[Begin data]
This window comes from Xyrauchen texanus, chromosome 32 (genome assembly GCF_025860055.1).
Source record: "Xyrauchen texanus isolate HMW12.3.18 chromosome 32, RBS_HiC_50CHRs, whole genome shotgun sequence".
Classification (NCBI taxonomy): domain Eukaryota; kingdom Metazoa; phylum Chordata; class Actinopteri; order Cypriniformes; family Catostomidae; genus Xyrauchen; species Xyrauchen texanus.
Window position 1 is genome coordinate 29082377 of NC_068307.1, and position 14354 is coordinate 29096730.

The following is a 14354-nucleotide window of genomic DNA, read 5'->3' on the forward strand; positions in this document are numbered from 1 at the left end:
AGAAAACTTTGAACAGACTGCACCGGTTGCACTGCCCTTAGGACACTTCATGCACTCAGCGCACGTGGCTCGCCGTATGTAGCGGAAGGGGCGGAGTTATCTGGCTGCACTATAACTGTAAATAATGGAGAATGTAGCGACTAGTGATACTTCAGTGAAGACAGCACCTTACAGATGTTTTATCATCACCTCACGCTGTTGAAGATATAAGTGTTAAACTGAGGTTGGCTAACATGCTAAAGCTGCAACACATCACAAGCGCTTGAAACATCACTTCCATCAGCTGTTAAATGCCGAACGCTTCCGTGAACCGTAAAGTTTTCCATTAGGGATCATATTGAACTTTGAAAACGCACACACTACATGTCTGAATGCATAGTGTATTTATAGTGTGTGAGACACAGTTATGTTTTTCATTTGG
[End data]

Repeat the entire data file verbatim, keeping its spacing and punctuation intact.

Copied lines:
This window comes from Xyrauchen texanus, chromosome 32 (genome assembly GCF_025860055.1).
Source record: "Xyrauchen texanus isolate HMW12.3.18 chromosome 32, RBS_HiC_50CHRs, whole genome shotgun sequence".
Classification (NCBI taxonomy): domain Eukaryota; kingdom Metazoa; phylum Chordata; class Actinopteri; order Cypriniformes; family Catostomidae; genus Xyrauchen; species Xyrauchen texanus.
Window position 1 is genome coordinate 29082377 of NC_068307.1, and position 14354 is coordinate 29096730.

The following is a 14354-nucleotide window of genomic DNA, read 5'->3' on the forward strand; positions in this document are numbered from 1 at the left end:
AGAAAACTTTGAACAGACTGCACCGGTTGCACTGCCCTTAGGACACTTCATGCACTCAGCGCACGTGGCTCGCCGTATGTAGCGGAAGGGGCGGAGTTATCTGGCTGCACTATAACTGTAAATAATGGAGAATGTAGCGACTAGTGATACTTCAGTGAAGACAGCACCTTACAGATGTTTTATCATCACCTCACGCTGTTGAAGATATAAGTGTTAAACTGAGGTTGGCTAACATGCTAAAGCTGCAACACATCACAAGCGCTTGAAACATCACTTCCATCAGCTGTTAAATGCCGAACGCTTCCGTGAACCGTAAAGTTTTCCATTAGGGATCATATTGAACTTTGAAAACGCACACACTACATGTCTGAATGCATAGTGTATTTATAGTGTGTGAGACACAGTTATGTTTTTCATTTGG